Crock Pot Beef Short Ribs Taco Joe Dip Old Fashioned Potato (Tater) Salad Vanilla Ice Cream Howdy, Howdy, Howdy! Well folks, as I write this column it's the 8th of July and I've got my summer kitchen set up under the Black Oak trees and I'm finally cookin' out under my favorite roof - namely, God's trees and blue sky! Sure feels good to go out there just as the sky starts "pinkin' up", pour a big cup of Cowboy Coffee and sit there watching a rib steak cooking over the fire while you heat up the griddle for the hotcakes and eggs! We always have a big summer breakfast here in the mountains! This retirement is just a whole lot of OK at times like this! The day after I got home from Grass Valley my back went out on me again for a couple of weeks. Thankfully my Chiropractor is just across the river from me, about 20 minutes, so after some "intense" visits, I'm about 90% back to abnormal! But, on the 10th I'm flying back to Colorado Springs, Colorado where Ron Thomason will pick me up and we're going down to Westcliffe, Colorado to the High Mountain Bluegrass Festival. I'll report more on this next month, seeing as how it will be old news by the time you read this. Anyway --- I've survived another week at Grass Valley, not too much worse for it all, so come on out here where its nice and shady, reach over there in that ice chest and grab you a bottle of ice cold Shiner Bock Beer (made in Shiner, Texas, and available at Albertson's); drag up a chair and we'll "make medicine!" (I stole that line from my ol' Texas buddy David Ligon.) For all of you regular readers of this column, you know how I like to feature a lot of barbecue recipes in the summer and fall months. To barbecue meat properly, you have to be there almost 100% of the time to tend the meat as well as the fire, and it is really labor intensive and time consuming. After working a long, hot day, coming home and firing up a hot fire and cooking for 2-3 hours is not on your short list of favorite things to do, I'm sure! Well not to fret friends and neighbors, because I've got a recipe for barbecued beef short ribs that you cook all day in the big Crock Pot you save for church potluck suppers! And --- here's the good part! If you have one of those handy propane fired barbecues, when you get home from work, fire it up, throw the ribs on it for a few minutes to add a nice, deep color and glaze the sauce to the ribs. Mix up your favorite Mint Julep, skim the oil from the sauce, strain it and serve on the side! By the time you've finished your Julep the ribs will be done and you'll be as hungry as a mama wolf with ten pups! Crock Pot Beef Short Ribs (Zest factor medium) 2 teaspoons dry mustard 1/4-cup brown sugar 2 teaspoons granulated garlic 24 ounces beer 1-quart barbecue sauce 1/2-cup rice wine vinegar 2 teaspoons liquid beef bouillon 1/2 cup prepared yellow mustard 1/2-cup honey 1 orange, sliced in 1/4-inch slices 1 medium white onion, sliced in 1/4-inch slices 4 picked jalapeno peppers, sliced in 1/4-inch slices 2 canned chipotle chilies, whole 12 pounds beef short ribs (8 3-rib pieces) Sea salt to taste Fresh ground pepper to taste In a mixing bowl, dissolve dry mustard, sugar and garlic in beer. Add remaining liquid ingredients and mix well. Place the orange, onion, jalapenos and chipotles in the bottom of an 8-quart crock-pot. Salt and pepper the beef completely, place ribs into the crock; add the sauce to cover ribs completely. Set the cooker to low and cook ribs for seven hours. Serves 8. I cut this recipe out of the Stockton Record newspaper, but it was originally from the June 2002 Chile Pepper magazine based in Fort Worth, Texas. I must get that magazine! This next recipe is one I cut out of a magazine somewhere, sometime ago? What caught my eye was the name of it - Taco Joe Dip! I thought - "Can it be?" Alas, it wasn't from our beloved Taco Joe (Pedilla), who for many years served the finest burritos ever made by human hands at our Father's Day Festival. Although it wasn't from "our" Taco Joe, I had to give it a try and I'm sure glad I did. This makes one fine Bean Dip and can be used as a base for a wonderful southwestern style soup. (A bowl of this soup on a cold, snowy December evening will make you go to sleep in your favorite chair - especially in front of my fireplace!) Taco Joe Dip (Or Soup) 1 can (16-ounces) kidney beans, rinsed and drained 1 can (15-1/4-ounces) whole kernel corn, drained 1 can (15-ounces) black beans, rinsed and drained 1 can (14-1/2-ounces) stewed tomatoes 1 can (8-ounces) tomato sauce 1 can (4-ounces) chopped green chiles, drained 1 envelope taco seasoning mix 1/2 cup chopped onion Tortilla chips In a slow cooker, combine the first eight ingredients. Cover and cook on low for 5-7 hours. Serve with Tortilla chips. Yield: about 7 cups. To make Taco Joe Soup, add a 29-ounce can of tomato sauce to the slow cooker. It will serve 6-8. Serve this with fresh cooked Tortilla chips and Margaritas as an appetizer before dinner and your guests will beg for you to adopt them. Whatever you do, don't ever serve this to an itinerant Banjo picker, or even one that is un-itinerant, because they'll never leave! When you've barbecued up a summer supper, you've just got to have some good old-fashioned potato salad! (My ol' pickin' pardner Vern Williams just called me tonight while I was sitting here writing this for you folks. He sez, "What you doin' J.D.?" I sez, "I'm jes sittin' here writing my column for the August Breakdown." He sez, "What recipe you writing?" I sez, "Old Fashioned Tater Salad!" He sez, "Yum, yum! I never met a Tater Salad I didn't like!" These two ol' Arkansas boys agreed on that!) Here's an old-fashioned potato salad recipe that you'd slap your Granny for! Old Fashioned Potato (Tater) Salad 4 cups cubed peeled potatoes 3 hard-cooked eggs, chopped 2 celery ribs, thinly sliced 1/4 cup chopped green onions 1/2-cup sour cream 1/2-cup mayonnaise 2 tablespoons vinegar 2 tablespoons sugar 1 teaspoon prepared mustard 1/2-teaspoon salt 1/4-teaspoon pepper Place potatoes in a saucepan and cover with water; bring to a boil. Reduce heat. Cook for 20-25 minutes or until tender; drain. Place in a large bowl; add eggs, celery and onions. In a small bowl, combine the remaining ingredients. Pour over potato mixture and toss to coat. Cover and refrigerate for at least 1 hour. Yield: 6-8 servings. Folks, making a batch of this is about as easy as butter'n up a hot Martha White Biscuit and pouring honey over it! And just as good too! Well, almost as good. I know it sure goes good with those barbecued ribs! Now we've covered the appetizer, the main dish and the salad (or soup) but as my Cowboy Partner, Pat Russell would say (even at breakfast) "What's for dessert?" Well son, you've just stepped into my office! In the dead of summer there's only one thing to fix for dessert! Homemade Ice Cream! Next to Chicken Fried Steak and Biscuits and Gravy, homemade ice cream is my favorite fruit! (You call it what you like, I'll call it what it is!) There's no doubt in my mind that all of the aforementioned is fruit of the land! Amen! I can hear the Amen section echoing with a resounding AMEN! Especially if there's from the country! I cut this recipe out of the Stockton Record last month and believe me this is one of the best recipes for ice cream you'll ever find. However, there are a few guidelines you really need to follow to make the best ice cream you'll ever experience! Don't put chunks of whole fruit in it. They freeze into big icy chunks! Get your favorite fruit from a farmer's market and make sure it is dead ripe! Puree just enough fruit to flavor the ice cream well, and add to the mixture. For toppings, cook some of the fruit in a sugar syrup and use as such. Also, after cooking the mixture, refrigerate overnight before freezing it in your ice cream freezer. This giv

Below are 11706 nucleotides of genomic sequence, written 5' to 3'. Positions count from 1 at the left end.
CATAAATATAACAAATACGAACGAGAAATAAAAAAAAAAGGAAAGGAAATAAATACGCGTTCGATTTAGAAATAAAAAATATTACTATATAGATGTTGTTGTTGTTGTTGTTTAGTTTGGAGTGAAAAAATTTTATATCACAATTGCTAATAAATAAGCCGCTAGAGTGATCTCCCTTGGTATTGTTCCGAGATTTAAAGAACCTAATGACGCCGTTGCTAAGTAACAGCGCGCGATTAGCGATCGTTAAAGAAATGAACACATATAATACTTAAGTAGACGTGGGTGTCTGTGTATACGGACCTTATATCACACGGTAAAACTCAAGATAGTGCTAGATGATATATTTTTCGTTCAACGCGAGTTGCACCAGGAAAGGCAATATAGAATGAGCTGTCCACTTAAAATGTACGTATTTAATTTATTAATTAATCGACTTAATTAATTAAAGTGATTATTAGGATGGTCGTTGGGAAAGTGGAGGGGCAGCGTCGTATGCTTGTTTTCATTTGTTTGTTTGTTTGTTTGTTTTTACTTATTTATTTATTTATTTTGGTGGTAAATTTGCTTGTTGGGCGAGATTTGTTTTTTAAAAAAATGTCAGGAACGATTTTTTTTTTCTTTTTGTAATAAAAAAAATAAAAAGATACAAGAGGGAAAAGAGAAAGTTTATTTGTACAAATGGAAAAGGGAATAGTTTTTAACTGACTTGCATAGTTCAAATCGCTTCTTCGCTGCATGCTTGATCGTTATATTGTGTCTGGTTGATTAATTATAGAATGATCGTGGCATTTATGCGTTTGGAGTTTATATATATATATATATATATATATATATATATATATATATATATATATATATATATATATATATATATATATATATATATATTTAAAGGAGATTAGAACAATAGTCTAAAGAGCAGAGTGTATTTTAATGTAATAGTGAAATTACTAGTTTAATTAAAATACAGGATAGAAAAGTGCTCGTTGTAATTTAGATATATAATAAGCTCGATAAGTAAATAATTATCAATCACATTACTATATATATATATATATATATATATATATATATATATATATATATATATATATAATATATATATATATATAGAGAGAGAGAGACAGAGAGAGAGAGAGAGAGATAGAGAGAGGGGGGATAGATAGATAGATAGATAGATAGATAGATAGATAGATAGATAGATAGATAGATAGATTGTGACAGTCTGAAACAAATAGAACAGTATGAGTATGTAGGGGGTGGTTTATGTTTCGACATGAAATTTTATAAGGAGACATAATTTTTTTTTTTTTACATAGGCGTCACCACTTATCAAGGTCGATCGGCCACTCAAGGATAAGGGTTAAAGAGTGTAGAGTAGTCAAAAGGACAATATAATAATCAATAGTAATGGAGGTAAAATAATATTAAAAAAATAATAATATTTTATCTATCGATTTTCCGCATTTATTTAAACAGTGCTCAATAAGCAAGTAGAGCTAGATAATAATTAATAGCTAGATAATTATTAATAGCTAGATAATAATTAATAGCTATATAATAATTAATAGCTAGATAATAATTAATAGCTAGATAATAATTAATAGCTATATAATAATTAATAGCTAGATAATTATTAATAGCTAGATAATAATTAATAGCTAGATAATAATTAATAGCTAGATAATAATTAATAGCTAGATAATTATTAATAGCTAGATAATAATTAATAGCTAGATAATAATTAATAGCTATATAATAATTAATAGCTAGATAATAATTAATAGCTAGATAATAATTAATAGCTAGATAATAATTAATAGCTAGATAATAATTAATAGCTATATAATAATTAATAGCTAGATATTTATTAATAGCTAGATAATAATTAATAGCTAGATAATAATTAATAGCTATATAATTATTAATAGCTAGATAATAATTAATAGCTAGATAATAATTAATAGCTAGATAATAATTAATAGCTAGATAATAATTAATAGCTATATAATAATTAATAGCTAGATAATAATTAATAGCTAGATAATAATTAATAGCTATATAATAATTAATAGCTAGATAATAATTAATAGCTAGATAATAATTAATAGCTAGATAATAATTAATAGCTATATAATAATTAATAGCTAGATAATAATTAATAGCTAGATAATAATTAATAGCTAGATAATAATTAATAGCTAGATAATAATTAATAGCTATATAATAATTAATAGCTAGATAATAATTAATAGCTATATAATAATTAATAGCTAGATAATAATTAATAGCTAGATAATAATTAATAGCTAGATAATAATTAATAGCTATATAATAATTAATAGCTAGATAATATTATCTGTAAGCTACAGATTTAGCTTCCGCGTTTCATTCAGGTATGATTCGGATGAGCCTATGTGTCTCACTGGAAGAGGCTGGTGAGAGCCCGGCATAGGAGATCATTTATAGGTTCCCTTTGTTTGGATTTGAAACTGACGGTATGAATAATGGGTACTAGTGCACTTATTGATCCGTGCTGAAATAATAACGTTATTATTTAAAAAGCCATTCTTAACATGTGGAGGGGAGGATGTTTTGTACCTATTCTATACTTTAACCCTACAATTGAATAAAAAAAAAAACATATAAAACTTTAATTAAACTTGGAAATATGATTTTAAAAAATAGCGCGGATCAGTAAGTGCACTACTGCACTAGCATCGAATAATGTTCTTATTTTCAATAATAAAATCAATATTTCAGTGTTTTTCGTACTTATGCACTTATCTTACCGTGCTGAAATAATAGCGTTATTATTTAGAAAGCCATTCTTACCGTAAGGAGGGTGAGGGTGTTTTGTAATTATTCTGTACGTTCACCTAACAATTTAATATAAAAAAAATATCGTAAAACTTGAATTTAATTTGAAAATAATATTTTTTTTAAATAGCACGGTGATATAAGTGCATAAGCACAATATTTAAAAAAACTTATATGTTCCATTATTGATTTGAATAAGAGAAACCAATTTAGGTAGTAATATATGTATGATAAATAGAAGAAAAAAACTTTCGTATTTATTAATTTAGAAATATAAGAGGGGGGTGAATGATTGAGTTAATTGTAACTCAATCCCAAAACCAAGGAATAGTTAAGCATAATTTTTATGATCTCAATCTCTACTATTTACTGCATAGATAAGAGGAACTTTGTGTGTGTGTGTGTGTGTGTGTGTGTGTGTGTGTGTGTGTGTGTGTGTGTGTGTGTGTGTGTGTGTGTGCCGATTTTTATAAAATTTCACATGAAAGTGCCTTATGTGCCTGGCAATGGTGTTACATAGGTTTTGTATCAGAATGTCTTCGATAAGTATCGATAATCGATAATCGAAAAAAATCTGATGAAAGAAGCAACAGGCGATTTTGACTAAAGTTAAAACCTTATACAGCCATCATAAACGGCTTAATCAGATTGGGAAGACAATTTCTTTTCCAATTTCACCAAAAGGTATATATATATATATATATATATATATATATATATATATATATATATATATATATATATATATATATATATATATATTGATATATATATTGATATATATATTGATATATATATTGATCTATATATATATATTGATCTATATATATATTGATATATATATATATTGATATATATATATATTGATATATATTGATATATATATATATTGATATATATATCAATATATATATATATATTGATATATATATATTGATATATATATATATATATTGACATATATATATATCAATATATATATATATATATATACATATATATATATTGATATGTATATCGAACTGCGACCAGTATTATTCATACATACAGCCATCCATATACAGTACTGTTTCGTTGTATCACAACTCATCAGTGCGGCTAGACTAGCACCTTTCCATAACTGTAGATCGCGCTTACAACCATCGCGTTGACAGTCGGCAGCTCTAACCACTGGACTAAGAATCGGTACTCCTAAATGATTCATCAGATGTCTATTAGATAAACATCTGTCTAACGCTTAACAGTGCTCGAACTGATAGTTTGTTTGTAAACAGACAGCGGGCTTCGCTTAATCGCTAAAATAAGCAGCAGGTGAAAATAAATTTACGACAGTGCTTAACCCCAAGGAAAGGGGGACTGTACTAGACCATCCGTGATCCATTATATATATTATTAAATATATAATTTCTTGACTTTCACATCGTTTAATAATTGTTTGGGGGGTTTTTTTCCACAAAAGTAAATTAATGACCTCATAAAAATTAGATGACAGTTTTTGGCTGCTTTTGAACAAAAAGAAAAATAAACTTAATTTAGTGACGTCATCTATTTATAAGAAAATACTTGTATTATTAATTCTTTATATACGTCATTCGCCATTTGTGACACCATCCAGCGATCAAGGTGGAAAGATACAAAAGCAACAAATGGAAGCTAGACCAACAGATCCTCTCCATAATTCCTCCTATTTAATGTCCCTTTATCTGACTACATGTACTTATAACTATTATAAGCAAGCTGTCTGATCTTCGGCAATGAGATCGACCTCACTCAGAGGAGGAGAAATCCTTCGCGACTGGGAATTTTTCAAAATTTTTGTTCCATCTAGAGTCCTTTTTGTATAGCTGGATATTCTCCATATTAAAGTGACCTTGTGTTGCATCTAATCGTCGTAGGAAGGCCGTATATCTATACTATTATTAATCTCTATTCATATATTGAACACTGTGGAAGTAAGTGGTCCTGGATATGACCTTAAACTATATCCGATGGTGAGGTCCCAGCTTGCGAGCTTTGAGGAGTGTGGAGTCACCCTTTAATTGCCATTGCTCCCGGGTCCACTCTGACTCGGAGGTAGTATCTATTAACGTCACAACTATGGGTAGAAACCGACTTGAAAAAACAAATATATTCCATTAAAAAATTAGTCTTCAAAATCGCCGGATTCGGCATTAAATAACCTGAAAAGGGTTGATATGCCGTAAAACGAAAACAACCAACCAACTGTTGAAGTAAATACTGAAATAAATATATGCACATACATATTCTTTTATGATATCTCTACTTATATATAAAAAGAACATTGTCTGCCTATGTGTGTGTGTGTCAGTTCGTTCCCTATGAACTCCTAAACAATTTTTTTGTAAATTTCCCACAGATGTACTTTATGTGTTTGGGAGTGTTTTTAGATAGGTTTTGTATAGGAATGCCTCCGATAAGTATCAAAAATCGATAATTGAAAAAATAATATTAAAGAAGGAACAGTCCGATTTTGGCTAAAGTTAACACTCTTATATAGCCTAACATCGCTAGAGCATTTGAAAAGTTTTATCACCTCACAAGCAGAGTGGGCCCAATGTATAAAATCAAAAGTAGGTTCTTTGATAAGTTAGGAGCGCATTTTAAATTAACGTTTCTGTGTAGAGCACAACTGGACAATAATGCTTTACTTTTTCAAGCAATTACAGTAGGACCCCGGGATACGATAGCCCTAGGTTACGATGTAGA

Copyright © 2002 - 2010 California Bluegrass Association. All rights reserved.
Comments? Questions? Please email